I assume everyone has seen the video of the UCLA student getting Tasered multiple times, even after he's been fully incapacitated. It's difficult to watch, to say the least; it took me three days to make myself go past the first minute or so. In case you're not the blog addict I am, a UCLA student forgot his ID, became unruly when either asked for it or was asked to leave, the campus police came, and as he was leaving the library Tased him. Not just once, but multiple times, demanding he stand up and comply with their instructions.
A Taser fires and electrical shock which is extremely painful, and robs you of the ability to control your body. From what I've been able to find online, recovery from a single Taser strike varies with the individual, but can take up to several minutes. So these cops demanding he stand after multiple strikes were being unreasonable.
What I find really disturbing is their demands that he "stand up or be Tased again." The cops are using it as a form of punishment and discipline, which is not appropriate for a potentially lethal weapon. There's not a lot online but police policy in Hawaii states:
...that the drive stun feature is used "where an officer or someone else is physically confronted, serious bodily injury is imminent and no other alternative exists except for the use of the drive stun."
Obviously, an incapacitated student poses little threat to several security officers.
The thing that really disturbs me is that, toward the end of the video, some of the crowd of students are asking the campus cops for their badge numbers. One of the cops tells a student to stand to the side "or you'll get Tased too."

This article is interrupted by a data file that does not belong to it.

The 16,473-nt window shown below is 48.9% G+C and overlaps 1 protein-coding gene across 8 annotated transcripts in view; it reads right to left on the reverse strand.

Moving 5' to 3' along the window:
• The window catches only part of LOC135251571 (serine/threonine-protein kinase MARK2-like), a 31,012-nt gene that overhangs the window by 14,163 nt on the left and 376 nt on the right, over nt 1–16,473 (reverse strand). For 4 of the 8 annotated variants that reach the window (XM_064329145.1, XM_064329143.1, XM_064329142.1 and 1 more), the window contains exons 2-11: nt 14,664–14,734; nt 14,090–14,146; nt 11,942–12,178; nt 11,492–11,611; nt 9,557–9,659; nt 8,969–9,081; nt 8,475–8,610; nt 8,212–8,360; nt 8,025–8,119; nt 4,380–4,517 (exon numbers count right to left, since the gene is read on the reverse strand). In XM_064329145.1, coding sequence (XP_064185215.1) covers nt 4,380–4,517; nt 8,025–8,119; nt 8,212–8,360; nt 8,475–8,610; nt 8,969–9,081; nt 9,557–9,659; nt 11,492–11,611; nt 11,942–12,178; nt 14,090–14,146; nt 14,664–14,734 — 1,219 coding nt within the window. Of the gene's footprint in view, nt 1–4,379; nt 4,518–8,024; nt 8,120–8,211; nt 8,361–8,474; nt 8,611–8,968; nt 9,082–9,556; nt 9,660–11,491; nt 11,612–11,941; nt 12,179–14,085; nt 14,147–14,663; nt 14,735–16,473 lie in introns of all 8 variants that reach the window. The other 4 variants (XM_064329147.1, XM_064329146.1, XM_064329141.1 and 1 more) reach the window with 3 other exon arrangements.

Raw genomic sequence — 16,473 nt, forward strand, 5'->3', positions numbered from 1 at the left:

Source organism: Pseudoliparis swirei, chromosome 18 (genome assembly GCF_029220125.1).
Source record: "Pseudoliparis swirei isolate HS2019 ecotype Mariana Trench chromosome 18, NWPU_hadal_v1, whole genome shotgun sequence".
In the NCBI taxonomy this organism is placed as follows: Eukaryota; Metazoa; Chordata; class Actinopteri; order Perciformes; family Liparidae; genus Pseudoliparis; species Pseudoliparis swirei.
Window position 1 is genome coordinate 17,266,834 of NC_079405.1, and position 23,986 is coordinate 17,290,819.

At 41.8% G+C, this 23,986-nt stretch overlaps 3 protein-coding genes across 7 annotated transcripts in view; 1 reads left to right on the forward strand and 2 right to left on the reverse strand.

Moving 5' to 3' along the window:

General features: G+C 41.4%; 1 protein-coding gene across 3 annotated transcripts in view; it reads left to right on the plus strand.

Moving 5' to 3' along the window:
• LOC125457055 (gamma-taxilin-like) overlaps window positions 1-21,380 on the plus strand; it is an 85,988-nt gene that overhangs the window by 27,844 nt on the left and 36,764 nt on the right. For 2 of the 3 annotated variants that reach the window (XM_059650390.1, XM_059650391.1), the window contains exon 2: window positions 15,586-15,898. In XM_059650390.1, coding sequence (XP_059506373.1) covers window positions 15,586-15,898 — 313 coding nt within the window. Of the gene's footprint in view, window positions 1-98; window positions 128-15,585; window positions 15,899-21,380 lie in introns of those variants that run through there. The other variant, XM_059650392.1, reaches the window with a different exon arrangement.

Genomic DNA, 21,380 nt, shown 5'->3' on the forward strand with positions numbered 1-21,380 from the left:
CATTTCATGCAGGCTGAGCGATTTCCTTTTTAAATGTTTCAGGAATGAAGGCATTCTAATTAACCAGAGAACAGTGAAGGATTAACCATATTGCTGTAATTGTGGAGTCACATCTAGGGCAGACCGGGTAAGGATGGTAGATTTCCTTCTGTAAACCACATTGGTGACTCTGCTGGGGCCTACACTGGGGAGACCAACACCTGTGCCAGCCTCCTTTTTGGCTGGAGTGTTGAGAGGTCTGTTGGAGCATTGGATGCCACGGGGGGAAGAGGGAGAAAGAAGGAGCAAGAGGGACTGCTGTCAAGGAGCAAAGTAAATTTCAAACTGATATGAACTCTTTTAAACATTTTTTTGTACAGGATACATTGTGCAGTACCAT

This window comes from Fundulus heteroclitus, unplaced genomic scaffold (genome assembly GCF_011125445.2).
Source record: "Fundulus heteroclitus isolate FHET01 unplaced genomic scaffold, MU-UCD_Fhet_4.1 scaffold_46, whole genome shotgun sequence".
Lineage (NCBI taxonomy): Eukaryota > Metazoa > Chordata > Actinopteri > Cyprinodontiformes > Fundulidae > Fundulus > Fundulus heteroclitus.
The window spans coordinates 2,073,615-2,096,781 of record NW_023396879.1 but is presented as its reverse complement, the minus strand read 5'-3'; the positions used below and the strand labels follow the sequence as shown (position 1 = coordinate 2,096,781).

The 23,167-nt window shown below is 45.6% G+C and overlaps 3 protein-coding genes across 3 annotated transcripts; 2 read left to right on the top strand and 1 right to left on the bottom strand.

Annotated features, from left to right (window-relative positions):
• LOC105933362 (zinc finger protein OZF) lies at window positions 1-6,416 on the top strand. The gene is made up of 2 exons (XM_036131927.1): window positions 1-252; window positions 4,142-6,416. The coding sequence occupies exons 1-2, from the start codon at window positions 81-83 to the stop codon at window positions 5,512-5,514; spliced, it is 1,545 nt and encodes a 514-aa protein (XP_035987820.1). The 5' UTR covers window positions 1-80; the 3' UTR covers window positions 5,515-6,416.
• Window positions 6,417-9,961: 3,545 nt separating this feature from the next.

UCLA appears to be in damage-control mode, rather than ensure-the-safety-of-students mode. From Talking Points Memo:
...the officers involved have not even been put on administrative leave pending completion of the internal and external reviews of the incident. Why not? It's not clear from the article.
But to hear UCLA's acting chancellor talk, it looks like the university is managing the perception of a problem rather than the problem itself: "Norman Abrams said he ordered the probe after the university received numerous calls and e-mails from parents and alumni raising concerns about the officers' actions during the videotaped Tuesday night arrest, which has been widely seen on TV news and the YouTube website."
The video itself apparently didn't prompt an outside review, but concerns from alum (i.e., donors) and parents did. Nice.
One thing this incident shows is the power of the Internet. A student with a cameraphone, YouTube, and the blogosphere have given this story nationwide attention, when, only a few years ago, it might have made only the local newspaper or might possibly have been completely ignored.
Update: It looks like the campus cops in this case were using the Taser in "drive stun" mode. That may be less incapacitating than the mode where the Taser shoots too electrodes into the skin of the target. Again, there's not much online, but this was reported in the case of a Florida police department:
A recent amendment to the DeLand Police Department's Taser policy is clearer, saying that the "drive-stun" mode can be used only under exceptional circumstances